Secretary Coen confirmed that “there is likely to be a period during which no further major policy initiatives will be undertaken” by the Basel Committee once the Committee finalizes the rest of their Basel III-related rulemakings: (a) Revisions to the Standardised Approach for credit risk; (b) Standardised Measurement Approach for operational risk; (c) Reducing variation in credit risk-weighted assets – constraints on the use of internal model approaches; and (d) Revisions to the Basel III leverage ratio framework.

Toward the end of the remarks Secretary Coen implies that since the Basel Committee is not certain exactly certain how the new Basel III standards will work in practice (since phase-in is technically in January 2018 for most Basel III rule), the Committee will be open to fin-tuning the standards if they turn out to have unintended consequences.

Also included are comments from Svein Anderson, Secretary General of the Financial Stability Board on a ongoing research project on the effects of reform that, once finalized, "will be an evidence-based starting point for discussing potential deregulatory changes especially with respect to lending to small and medium enterprises (SMEs) and long-term financing." 

The entire update can be viewed here. WOCCU will continue to monitor and engage on these and other issues as they progress.  

Bank of International Settlements, Basel

WOCCU Urges Level Playing Field for Basel Committee FinTech Regs

The World Council of Credit Unions (WOCCU) urged a level playing field where fintech firms are subject to the same regulatory requirements as credit unions in WOCCU's comments to the Basel Committee on Banking Supervision in response to their Consultative Document – Sound Practices: Implications of fintech developments for banks and bank supervisors.  

WOCCU supported the Committee’s proposal that Financial Technology (‘fintech”) companies be subject to comprehensive prudential, consumer protection, data security and anti-money laundering/countering the financing of terrorism (AML/CFT) regulation.  Fintech companies are technology companies that typically do not have a depository institution charter but offer financial services within the “business of banking.”  WOCCU urged the Committee to promote a regulatory level playing field by ensuring that fintech companies are subject to the same regulatory requirements that apply to authorized deposit-taking institutions such as banks, credit unions, and building societies.

A copy of the letter can be viewed here.


WOCCU Urges Changes to Proposed Rules for Simple, Transparent and Comparable Short-term Securitizations

The World Council of Credit Unions filed two comment letters urging changes to benefit credit unions on the Basel Committee on Banking Supervision (Committee) Consultative Documents on the Criteria and Capital treatment for simple, transparent and comparable  short-term securtisations.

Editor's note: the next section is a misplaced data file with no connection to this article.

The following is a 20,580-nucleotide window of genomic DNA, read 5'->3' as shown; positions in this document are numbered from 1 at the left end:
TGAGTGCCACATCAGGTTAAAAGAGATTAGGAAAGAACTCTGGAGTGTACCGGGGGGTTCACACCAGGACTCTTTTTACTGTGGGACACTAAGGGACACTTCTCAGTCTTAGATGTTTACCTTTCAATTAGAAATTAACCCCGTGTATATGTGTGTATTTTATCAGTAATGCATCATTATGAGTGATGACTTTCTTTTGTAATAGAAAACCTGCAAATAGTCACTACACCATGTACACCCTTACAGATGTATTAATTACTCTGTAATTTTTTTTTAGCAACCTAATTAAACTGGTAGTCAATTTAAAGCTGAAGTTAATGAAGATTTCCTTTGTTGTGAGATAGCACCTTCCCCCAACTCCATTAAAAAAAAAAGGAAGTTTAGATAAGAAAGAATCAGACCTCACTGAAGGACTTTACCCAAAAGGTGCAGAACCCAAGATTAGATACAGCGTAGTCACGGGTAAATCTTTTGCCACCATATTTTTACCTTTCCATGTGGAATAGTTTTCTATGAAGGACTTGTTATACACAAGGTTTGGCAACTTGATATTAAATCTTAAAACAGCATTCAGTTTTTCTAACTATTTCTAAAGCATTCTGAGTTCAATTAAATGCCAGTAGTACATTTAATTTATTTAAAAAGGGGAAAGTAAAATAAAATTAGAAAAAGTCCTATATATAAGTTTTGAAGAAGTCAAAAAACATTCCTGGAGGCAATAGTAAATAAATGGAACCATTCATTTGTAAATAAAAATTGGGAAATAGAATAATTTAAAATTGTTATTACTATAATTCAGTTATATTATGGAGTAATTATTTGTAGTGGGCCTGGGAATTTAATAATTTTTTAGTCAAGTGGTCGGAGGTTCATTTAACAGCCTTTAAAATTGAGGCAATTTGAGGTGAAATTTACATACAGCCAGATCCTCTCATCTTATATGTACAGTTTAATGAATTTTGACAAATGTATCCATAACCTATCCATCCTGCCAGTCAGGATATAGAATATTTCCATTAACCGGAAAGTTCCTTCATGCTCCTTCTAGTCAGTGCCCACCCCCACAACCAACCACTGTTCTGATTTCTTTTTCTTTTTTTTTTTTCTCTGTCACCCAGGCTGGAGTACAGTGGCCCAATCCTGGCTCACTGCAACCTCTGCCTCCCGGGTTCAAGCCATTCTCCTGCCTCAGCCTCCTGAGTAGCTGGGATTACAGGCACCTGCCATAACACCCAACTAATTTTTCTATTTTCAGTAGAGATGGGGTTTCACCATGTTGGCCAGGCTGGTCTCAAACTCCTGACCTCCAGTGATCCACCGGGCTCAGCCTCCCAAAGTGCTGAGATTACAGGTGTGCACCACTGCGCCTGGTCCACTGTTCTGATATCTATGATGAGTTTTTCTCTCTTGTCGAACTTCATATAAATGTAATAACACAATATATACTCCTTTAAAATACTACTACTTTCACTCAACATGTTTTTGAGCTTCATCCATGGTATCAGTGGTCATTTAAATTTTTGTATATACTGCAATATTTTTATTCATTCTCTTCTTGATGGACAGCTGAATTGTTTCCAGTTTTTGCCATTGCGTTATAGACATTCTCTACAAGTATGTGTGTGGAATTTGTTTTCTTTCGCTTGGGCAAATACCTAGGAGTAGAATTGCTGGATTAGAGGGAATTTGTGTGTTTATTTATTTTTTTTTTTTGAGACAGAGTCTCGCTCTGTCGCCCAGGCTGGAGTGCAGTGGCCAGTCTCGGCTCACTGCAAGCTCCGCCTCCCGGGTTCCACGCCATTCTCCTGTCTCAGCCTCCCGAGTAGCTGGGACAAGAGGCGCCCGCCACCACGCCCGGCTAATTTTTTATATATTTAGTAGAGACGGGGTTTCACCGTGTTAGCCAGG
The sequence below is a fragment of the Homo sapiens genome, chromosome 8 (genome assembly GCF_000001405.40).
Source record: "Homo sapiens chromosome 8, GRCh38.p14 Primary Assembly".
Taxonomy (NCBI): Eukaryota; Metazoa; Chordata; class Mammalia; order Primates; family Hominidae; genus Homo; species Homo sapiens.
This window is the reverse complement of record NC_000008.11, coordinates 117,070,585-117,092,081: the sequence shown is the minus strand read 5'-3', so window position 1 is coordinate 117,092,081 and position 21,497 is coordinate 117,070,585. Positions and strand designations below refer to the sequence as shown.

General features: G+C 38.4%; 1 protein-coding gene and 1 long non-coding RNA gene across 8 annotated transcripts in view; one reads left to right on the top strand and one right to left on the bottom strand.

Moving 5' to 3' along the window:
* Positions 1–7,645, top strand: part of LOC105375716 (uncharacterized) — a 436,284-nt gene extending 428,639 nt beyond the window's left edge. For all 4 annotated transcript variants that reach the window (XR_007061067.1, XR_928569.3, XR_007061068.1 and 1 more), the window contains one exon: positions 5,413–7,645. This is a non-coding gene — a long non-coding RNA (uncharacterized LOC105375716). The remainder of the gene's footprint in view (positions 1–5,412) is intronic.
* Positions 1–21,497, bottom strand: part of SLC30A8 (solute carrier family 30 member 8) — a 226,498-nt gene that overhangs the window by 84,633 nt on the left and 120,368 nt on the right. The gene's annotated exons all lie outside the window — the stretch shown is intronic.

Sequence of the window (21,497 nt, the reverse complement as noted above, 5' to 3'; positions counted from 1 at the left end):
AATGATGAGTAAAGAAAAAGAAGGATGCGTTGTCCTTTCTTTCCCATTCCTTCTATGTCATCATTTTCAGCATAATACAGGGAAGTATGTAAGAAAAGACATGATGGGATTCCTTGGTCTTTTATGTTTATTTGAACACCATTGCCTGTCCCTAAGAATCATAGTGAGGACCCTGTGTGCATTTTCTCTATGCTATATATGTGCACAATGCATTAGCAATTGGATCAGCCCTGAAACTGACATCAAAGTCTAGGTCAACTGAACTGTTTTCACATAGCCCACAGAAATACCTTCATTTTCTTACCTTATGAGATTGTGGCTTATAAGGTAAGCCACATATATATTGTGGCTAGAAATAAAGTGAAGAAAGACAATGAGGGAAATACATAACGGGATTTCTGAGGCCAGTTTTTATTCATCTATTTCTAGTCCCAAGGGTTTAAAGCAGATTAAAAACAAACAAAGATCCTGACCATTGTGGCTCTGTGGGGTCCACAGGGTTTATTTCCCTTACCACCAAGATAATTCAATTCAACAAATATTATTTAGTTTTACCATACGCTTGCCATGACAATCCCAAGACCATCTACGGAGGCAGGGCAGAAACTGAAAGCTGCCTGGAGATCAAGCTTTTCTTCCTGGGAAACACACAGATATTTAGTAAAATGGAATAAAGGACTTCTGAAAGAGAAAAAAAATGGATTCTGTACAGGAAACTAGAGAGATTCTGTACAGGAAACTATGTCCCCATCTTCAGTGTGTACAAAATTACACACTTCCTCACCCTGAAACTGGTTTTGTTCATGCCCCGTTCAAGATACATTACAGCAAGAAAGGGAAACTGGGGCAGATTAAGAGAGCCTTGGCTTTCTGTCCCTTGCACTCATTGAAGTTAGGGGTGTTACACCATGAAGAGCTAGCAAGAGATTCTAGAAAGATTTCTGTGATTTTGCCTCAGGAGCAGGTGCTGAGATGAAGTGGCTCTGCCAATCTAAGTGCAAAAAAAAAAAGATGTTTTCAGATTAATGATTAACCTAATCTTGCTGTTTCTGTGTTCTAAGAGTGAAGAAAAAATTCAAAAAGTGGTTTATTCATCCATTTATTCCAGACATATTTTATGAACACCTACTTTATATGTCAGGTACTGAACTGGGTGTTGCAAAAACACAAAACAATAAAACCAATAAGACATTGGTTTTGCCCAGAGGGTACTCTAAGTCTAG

WOCCU supports the Committee's efforts to revise the securitization framework to assis the financial industry in the development of simple, transparent and comprable (STC) term securitzation structures for short'term securitization such as asset-backed commercial paper.  The rules could provide a framework fora  more stable funding source for issuers and make it a safer and more attractive investment.

However, WOCCU urged several adjustments to the proposal to make the market friendlier to credit unions as follows:

  • Allow asset-backed commercial paper to be sponsored and backstopped by a consortium of smaller financial institutions;
  • Permit loans made to borrowers with low credit scores or who have a history of bankruptcy to be included in asset backed commercial paper collateral pools;
  • Provide further clarification and guidance on establishing the "homogeneity" requirement for STC asset-backed commercial paper;
  • Provide flexibility in establishing asset performance history by reducing hter minimum track record period for retail and non-retail exposures (no more than two years as opposed to the proposed five years); and
  • Provide flexibility and clarity on meeting experience requirements.
A copy of the letters can be viewed here for the Criteria, and here for the Capital Treatment.

WOCCU Seeks Input on Basel Market Risk Proposal

The Basel Committee on Banking Supervision has proposed a simplified alternative to the market standardized approach in an effort to facilitate adoption of the Basel Committee’s standard for minimum capital requirements for market risk for banks and credit unions that are not large and internationally active.  

The proposal in short provides for an operationally simpler (and less granular) method of calculating market risk capital in exchange for higher capital requirements and less favorable risk weights. 

Use of the proposed “Simplified Alternative” would be subject to national supervisory approval and oversight, and available only to smaller, less complex banks or credit unions.  The proposal includes a simplified version of the sensitivities-based method (“Standardized Approach”) which is the primary component of the Standardized Approach.  The Basel Committee last updated the standardized approach to market risk in January of 2016

WOCCU's initial summary and analysis of the proposal can be found here.

Please provide comments to Andy Price, Regulatory Counsel at by September 21, 2017.

Bank of International Settlements, Basel